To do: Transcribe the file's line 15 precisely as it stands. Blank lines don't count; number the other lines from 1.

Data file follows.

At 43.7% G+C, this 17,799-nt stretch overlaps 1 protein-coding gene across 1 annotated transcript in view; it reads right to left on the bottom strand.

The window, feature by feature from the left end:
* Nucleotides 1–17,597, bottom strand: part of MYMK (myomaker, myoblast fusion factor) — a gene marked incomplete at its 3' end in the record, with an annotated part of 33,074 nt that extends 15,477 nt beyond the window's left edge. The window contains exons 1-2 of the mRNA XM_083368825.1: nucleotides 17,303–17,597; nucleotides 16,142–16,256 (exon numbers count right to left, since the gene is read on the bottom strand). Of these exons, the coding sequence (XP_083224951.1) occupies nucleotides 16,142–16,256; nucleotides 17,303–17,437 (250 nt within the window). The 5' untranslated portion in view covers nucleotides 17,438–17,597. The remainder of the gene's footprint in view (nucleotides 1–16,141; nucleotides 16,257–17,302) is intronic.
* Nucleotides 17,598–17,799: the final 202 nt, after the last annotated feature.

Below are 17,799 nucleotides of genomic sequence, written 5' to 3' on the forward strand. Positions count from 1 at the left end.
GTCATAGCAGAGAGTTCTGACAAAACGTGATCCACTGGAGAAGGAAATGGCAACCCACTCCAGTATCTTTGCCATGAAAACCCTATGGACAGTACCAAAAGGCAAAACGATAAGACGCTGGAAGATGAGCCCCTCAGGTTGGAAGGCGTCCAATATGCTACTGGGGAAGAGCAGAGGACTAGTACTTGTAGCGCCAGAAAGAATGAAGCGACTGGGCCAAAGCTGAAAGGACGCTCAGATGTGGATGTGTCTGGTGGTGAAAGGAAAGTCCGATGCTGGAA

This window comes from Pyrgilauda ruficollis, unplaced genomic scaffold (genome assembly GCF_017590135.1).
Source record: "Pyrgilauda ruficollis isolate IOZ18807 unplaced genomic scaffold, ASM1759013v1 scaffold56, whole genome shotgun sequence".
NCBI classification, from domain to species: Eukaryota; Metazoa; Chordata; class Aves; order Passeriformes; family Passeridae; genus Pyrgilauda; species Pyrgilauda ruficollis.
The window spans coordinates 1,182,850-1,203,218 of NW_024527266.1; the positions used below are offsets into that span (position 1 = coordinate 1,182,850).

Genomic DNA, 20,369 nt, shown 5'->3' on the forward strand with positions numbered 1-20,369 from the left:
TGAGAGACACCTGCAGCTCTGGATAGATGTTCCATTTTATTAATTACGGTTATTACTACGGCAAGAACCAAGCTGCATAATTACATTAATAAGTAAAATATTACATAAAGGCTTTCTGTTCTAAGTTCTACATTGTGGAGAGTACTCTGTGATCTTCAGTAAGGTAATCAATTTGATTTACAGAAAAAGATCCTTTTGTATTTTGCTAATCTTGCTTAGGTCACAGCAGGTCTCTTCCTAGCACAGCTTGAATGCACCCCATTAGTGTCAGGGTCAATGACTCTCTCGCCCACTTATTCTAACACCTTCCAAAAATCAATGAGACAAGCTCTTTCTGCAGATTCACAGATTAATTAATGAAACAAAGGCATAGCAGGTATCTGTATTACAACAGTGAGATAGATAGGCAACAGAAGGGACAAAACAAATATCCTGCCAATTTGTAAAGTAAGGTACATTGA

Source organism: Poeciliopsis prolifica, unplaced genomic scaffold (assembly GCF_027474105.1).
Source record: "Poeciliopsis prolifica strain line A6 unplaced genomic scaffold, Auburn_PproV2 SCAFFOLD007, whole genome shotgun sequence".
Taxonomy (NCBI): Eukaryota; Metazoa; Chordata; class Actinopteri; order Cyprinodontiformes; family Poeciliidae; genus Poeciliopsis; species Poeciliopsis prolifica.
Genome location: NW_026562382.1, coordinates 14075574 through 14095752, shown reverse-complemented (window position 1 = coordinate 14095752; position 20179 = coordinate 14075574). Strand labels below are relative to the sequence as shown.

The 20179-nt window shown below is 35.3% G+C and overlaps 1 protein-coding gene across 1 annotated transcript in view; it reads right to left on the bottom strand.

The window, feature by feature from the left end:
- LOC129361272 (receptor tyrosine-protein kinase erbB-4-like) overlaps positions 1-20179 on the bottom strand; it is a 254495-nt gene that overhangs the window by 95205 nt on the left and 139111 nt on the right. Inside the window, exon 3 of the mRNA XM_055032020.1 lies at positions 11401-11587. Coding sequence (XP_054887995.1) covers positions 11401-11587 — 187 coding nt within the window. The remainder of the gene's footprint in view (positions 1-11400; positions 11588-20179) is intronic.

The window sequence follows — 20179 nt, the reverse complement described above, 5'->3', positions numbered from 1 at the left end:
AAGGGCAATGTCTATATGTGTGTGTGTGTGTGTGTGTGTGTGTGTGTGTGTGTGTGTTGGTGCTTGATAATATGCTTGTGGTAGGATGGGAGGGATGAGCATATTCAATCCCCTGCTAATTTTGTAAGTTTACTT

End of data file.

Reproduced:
Taxonomy (NCBI): Eukaryota; Metazoa; Chordata; class Actinopteri; order Cyprinodontiformes; family Poeciliidae; genus Poeciliopsis; species Poeciliopsis prolifica.